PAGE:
Tourism Resilience Partnership
1. United Nations International Strategy for Disaster Reduction (UNISDR)
2. South Pacific Tourism Organisation (SPTO)
3. Secretariat of the Pacific Regional Environment Programme (SPREP)
4. Griffith University (Griffith Institute for Tourism and Climate Change Response Programme), Australia
5. Lincoln University, New Zealand
The United Nations World Tourism Organisation (UNWTO) is a potential partner with whom discussions are at an advanced stage. UNWTO is expected to join this Tourism Resilience Partnership by September.
(Delivery is contingent on adequate funding). 1. Identify and collaborate with key agencies in the South Pacific working together towards a Strategy for Climate and Disaster Resilient Development for the Pacific (SRDP) to ensure tourism as a major regional economic sector in strategies to strengthen resilience and enable sustainable development.
2.Develop a database of relevant disaster/climate change and tourism projects already occurring or completed in the Pacific and add them to UNWTO’s climate information exchange service; link database to other similar initiatives of ‘stock taking’ currently occurring in the South Pacific
3. Identify new projects that help achieve the objective of the Partnership to advance the policy framework and to develop and disseminate best practice Disaster Risk Management guidelines for a resilient and sustainable tourism sector in the South Pacific (addresses PRTS recommendations under strategy ‘To strengthen the sustainable planning and management of the Pacific tourism sector’).
4. Provide a forum/ and new network to exchange knowledge, ideas, and progress in respective areas relevant to climate change and a resilient and sustainable tourism sector in the South Pacific.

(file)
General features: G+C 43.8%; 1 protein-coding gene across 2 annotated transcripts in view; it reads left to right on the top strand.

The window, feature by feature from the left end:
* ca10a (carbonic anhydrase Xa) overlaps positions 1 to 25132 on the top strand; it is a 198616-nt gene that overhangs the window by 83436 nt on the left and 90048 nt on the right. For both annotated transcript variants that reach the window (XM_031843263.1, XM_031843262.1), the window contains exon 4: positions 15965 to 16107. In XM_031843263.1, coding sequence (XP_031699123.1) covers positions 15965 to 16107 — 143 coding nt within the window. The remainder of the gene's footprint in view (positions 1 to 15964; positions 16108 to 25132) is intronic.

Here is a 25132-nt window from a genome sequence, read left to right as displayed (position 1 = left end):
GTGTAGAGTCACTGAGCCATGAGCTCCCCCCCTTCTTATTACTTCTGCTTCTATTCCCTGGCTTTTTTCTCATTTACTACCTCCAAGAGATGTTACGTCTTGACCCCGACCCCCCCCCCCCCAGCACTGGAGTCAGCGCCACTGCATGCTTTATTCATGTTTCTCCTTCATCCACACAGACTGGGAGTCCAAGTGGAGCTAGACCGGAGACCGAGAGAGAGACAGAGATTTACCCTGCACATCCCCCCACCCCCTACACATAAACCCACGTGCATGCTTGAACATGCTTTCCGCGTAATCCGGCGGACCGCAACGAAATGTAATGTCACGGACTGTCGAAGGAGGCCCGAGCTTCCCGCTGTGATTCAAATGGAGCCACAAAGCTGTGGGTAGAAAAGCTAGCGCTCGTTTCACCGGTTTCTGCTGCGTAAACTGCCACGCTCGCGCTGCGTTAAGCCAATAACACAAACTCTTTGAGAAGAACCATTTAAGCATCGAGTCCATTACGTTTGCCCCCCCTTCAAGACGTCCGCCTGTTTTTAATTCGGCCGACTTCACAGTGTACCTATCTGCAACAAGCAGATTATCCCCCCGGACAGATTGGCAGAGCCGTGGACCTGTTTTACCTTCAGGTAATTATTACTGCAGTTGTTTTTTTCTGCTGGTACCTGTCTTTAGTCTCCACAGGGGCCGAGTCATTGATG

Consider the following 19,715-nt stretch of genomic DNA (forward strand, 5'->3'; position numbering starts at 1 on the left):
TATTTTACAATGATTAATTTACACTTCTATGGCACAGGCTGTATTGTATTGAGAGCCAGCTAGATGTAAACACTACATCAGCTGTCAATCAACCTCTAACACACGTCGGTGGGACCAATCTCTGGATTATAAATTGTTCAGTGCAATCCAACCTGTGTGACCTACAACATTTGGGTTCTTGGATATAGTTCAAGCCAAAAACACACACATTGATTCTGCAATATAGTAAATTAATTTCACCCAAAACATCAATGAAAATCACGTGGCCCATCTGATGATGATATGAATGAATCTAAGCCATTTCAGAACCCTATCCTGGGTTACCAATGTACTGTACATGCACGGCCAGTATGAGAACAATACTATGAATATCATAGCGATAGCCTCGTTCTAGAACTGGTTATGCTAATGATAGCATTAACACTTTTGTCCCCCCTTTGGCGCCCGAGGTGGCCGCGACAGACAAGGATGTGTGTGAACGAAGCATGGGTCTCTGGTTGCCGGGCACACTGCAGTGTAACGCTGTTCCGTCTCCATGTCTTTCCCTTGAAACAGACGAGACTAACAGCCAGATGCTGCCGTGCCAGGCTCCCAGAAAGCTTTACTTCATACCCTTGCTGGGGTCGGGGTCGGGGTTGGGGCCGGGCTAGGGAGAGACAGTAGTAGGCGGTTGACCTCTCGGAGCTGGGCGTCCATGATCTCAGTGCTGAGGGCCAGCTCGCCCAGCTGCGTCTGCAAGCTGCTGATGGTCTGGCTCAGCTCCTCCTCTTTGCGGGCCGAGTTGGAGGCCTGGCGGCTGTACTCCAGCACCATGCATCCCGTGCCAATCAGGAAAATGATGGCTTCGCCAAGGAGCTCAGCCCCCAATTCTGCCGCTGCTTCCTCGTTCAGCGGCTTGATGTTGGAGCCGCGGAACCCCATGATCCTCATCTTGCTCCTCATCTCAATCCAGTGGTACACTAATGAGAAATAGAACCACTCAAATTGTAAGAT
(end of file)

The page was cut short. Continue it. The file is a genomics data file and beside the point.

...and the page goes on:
Financing (in USD)
||(Yet to be secured). Identify and collaborate with key agencies in the South Pacific working together towards a Strategy for Climate and Disaster Resilient Development (SRDP) to ensure tourism as a major regional economic sector in strategies to strengthe
Financing (in USD)
||Develop a database of relevant disaster/climate change and tourism projects already occurring or completed in the Pacific and add them to UNWTO’s climate information exchange service; link database to other similar initiatives of ‘stock taking’ curr
Financing (in USD)
||Identify new projects that help achieve the objective of the Partnership to advance the policy framework and to develop and disseminate best practice Disaster Risk Management guidelines for a resilient and sustainable tourism sector in the South Pacific (
Financing (in USD)
||Provide a forum/ and new network to exchange knowledge, ideas, and identify needs and possible activities in respective areas relevant to a disaster and climate resilient and sustainable tourism sector in the South Pacific
Objective & Description
The objective of the Partnership is to advance a policy framework and best practice guidelines for a resilient and sustainable tourism sector in the Pacific (focusing on SPTO member countries). Explicit consideration of knowledge and experience both related to disasters and climate change impacts will be integrated in a holistic approach.
The Partnership will contribute to the sustainable development of SIDS by:
a. reducing risk arising from natural hazards in the Pacific, which is critical to ensure that investments into sustainable tourism development are not compromised;
b. addressing the vulnerability of South Pacific island states to natural hazards (both climate and non-climate related) in which pose substantial risks for their vital tourism industries.
To achieve the above objective, the Partnership will bring together the expertise and support from the following organizations:
1. UNWTO (expected to join by September 2014): United Nations agency responsible for the promotion of sustainable tourism, promoting tourism as a driver of economic growth, inclusive development and environmental sustainability. UNWTO has been actively involved in providing leadership and support to the global tourism sector on climate change matters for over a decade. UNWTO has previously supported the Ministry of Tourism in Fiji to advance its climate change adaptation agenda for tourism.